EDITOR NOTE: The GDP headline figure says that the US just pulled-off its greatest-ever GDP jump--an astounding 33.1%! According to this author, never has such a number been both impressive and meaningless at the same time. Break down the numbers, look into the areas of growth, and critically analyze how the numbers were put together--only then will you see what 33.1% growth really means. We’re right where we were during the midst of the Great Recession. Don’t believe it? Read the article and see if you can poke holes in the author’s theory.
America just posted its biggest annualized and single-quarter GDP growth of all time. It isn't that impressive.
The U.S. GDP jumped at a 33.1 percent annualized rate in the third quarter, a growth of 7.4 percent from Q2, Commerce Department records released Thursday reveal. But as Gregory Daco, the chief U.S. economist at Oxford Economics, put it in a tweet, that growth is both "record-breaking and meaningless at the same time."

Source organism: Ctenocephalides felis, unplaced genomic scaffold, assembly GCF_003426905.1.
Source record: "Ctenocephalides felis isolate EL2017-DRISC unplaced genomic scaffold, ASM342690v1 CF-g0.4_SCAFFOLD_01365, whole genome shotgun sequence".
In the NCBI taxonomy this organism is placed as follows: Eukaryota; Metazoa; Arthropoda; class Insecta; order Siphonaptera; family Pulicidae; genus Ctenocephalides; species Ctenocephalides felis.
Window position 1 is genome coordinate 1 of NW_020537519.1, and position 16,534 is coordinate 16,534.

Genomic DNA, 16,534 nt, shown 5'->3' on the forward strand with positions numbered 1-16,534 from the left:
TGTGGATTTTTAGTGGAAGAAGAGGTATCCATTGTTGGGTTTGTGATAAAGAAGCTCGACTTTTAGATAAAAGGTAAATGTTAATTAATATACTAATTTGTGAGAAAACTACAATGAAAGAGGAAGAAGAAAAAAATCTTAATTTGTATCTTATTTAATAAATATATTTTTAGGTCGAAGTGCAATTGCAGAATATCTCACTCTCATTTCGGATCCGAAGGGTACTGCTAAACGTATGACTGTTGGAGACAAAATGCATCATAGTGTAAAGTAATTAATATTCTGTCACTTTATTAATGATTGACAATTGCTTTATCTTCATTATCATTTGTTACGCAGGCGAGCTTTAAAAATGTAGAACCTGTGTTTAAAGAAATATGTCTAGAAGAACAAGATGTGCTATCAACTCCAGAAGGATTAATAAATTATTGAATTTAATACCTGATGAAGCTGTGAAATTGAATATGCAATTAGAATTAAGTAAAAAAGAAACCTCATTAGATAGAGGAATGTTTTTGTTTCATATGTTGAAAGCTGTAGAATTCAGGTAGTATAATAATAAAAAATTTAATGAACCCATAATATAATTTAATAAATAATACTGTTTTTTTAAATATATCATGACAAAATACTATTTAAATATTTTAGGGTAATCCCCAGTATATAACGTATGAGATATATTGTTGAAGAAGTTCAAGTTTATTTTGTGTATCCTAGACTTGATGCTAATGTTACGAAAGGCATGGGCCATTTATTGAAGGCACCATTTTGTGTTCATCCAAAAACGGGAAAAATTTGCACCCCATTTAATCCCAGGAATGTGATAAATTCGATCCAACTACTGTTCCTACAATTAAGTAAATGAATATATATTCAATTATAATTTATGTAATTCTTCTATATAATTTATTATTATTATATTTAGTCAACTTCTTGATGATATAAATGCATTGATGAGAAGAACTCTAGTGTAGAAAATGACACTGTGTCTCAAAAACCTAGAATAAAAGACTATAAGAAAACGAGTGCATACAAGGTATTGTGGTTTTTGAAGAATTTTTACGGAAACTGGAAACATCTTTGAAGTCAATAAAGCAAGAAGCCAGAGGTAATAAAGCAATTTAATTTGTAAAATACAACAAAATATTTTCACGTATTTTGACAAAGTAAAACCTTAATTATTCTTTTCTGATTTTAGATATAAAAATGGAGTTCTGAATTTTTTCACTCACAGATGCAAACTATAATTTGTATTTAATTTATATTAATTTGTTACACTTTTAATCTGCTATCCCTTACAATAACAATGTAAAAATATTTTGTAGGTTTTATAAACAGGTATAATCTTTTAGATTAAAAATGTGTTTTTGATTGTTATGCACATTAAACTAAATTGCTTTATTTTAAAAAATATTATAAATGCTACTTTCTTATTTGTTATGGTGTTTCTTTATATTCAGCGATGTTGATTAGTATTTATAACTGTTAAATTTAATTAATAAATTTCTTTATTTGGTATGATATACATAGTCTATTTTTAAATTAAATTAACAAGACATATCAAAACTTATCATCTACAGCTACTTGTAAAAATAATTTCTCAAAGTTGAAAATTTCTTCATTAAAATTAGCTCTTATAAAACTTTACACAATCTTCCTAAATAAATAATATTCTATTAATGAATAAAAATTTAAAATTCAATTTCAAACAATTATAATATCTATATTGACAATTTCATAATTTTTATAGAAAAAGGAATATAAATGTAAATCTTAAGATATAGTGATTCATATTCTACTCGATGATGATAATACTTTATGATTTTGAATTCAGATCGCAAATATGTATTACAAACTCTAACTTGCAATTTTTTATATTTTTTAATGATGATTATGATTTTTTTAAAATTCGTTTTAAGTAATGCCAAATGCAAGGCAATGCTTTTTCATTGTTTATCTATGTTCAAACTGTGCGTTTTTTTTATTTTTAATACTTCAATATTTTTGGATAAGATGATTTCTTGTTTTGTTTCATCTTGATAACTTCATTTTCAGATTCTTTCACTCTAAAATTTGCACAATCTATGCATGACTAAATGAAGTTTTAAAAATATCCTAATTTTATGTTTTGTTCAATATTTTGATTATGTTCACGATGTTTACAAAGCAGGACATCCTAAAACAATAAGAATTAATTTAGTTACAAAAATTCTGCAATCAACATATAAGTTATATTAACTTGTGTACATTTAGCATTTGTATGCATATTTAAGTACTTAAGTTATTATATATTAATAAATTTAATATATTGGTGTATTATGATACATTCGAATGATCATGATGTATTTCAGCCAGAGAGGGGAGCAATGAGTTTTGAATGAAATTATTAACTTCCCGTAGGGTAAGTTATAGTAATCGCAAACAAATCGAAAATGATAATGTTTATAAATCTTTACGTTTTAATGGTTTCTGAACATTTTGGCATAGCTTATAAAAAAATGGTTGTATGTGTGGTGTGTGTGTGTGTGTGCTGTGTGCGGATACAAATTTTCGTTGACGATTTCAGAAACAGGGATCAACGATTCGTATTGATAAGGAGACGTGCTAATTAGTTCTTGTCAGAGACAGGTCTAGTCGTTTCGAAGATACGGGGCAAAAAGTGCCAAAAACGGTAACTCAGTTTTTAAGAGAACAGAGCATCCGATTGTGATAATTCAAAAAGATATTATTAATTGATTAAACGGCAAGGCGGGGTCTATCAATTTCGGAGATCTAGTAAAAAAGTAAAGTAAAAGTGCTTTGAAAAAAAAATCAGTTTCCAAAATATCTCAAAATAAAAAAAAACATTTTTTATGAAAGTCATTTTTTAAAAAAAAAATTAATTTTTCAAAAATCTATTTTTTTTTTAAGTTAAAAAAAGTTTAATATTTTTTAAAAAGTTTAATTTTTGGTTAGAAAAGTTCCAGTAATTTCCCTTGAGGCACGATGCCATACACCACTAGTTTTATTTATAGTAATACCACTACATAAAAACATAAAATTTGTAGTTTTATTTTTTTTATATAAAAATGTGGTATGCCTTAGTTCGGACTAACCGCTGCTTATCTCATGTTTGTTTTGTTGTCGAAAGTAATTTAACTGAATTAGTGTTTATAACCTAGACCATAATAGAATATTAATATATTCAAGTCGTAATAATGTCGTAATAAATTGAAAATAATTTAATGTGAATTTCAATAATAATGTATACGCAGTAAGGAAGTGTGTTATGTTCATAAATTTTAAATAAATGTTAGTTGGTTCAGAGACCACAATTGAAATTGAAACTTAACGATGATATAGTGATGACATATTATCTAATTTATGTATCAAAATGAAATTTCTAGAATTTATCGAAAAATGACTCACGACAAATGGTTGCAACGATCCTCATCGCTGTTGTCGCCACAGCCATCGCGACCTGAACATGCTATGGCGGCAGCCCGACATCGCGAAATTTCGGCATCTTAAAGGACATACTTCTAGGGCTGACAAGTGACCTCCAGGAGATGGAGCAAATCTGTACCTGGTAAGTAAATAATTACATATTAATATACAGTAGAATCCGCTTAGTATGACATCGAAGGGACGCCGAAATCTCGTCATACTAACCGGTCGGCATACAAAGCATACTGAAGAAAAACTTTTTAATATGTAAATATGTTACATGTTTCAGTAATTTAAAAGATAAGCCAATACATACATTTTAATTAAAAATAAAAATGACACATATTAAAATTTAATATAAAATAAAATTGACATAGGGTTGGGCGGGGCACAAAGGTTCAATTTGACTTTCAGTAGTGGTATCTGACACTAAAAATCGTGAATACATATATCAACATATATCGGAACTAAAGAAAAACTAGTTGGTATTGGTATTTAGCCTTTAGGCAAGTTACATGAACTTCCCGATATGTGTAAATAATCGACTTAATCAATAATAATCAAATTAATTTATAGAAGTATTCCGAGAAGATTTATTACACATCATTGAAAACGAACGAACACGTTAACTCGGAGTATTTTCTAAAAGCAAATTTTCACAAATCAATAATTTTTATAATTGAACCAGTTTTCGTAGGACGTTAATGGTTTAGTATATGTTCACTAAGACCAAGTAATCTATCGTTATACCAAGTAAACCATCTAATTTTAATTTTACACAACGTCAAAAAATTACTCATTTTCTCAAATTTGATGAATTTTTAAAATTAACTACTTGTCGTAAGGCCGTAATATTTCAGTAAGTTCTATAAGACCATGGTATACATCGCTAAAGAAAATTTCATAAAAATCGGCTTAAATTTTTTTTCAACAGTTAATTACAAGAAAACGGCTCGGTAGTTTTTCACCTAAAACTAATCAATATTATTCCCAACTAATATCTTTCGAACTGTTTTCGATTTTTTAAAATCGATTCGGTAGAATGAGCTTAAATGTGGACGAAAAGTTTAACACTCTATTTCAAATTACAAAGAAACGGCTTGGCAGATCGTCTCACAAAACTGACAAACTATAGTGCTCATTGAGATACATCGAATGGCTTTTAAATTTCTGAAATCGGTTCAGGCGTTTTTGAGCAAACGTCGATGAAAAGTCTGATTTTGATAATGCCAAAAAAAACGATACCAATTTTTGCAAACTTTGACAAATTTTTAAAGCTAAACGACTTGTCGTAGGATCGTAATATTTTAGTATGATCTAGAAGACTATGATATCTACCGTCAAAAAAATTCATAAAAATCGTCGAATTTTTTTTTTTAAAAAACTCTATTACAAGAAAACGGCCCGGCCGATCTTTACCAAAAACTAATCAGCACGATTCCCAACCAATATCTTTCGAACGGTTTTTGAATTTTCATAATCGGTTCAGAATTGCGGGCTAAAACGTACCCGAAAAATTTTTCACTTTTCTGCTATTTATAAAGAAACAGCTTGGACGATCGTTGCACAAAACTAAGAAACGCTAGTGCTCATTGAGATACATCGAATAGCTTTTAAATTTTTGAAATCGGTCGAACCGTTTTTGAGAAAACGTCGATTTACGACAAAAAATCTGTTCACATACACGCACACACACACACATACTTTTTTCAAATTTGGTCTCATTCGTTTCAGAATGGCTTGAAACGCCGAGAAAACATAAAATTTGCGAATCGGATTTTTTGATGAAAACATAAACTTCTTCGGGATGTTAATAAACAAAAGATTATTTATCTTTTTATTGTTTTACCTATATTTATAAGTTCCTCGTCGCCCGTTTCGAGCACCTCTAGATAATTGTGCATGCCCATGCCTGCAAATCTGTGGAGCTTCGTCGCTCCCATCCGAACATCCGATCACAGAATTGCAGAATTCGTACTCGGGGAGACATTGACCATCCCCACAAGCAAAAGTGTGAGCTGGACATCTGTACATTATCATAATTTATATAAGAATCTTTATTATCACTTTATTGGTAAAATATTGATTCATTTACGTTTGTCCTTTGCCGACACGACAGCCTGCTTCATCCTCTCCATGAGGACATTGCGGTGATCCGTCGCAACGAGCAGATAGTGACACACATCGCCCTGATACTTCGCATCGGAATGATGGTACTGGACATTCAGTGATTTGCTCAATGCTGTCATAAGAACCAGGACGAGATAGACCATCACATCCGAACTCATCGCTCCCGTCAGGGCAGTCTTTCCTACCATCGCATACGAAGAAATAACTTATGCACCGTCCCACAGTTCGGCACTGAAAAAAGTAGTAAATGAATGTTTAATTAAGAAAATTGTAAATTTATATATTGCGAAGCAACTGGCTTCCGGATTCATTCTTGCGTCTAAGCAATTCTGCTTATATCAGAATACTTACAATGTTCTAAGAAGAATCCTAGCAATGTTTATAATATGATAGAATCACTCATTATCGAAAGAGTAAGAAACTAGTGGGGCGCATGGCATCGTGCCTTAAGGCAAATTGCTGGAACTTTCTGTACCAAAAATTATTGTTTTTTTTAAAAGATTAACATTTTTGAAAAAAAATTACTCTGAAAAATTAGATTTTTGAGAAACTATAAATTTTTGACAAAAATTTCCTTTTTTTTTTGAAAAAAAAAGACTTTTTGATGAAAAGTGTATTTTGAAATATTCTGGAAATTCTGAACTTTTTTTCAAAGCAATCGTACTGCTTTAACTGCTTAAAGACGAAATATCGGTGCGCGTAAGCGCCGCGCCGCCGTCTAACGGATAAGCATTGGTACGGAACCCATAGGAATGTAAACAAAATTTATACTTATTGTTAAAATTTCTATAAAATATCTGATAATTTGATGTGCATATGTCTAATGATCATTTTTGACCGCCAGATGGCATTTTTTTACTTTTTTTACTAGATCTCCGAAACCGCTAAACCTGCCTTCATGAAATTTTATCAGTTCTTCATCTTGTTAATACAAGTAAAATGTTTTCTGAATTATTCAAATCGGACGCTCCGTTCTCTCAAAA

It's true that the 7.4 percent GDP rise from Q2 to Q3 is a record. But it also comes after a record contraction from Q1 to Q2, and a total loss of 10.3 percent throughout 2020, so it doesn't even come close to making up what was lost amid the pandemic. In fact, the 3.5 percent total GDP shrinkage during 2020 "means we are still down almost as much as we were during the height of the Great Recession," tweets Diane Swonk, chief economist at Grant Thornton.
Economist Justin Wolfers meanwhile debunked the 33.1 percent growth rate the entire Trump family was touting Thursday morning. Looking at annualized growth reveals how much bigger the economy would be if it "grew at this rate for the next three quarters," Wolfers tweeted. "But there's no chance that will happen, so the annualized rate answers a question no one is asking." And if that wasn't convincing enough, Wolfers had another way of looking at it. Kathryn Krawczyk
Originally posted on The Week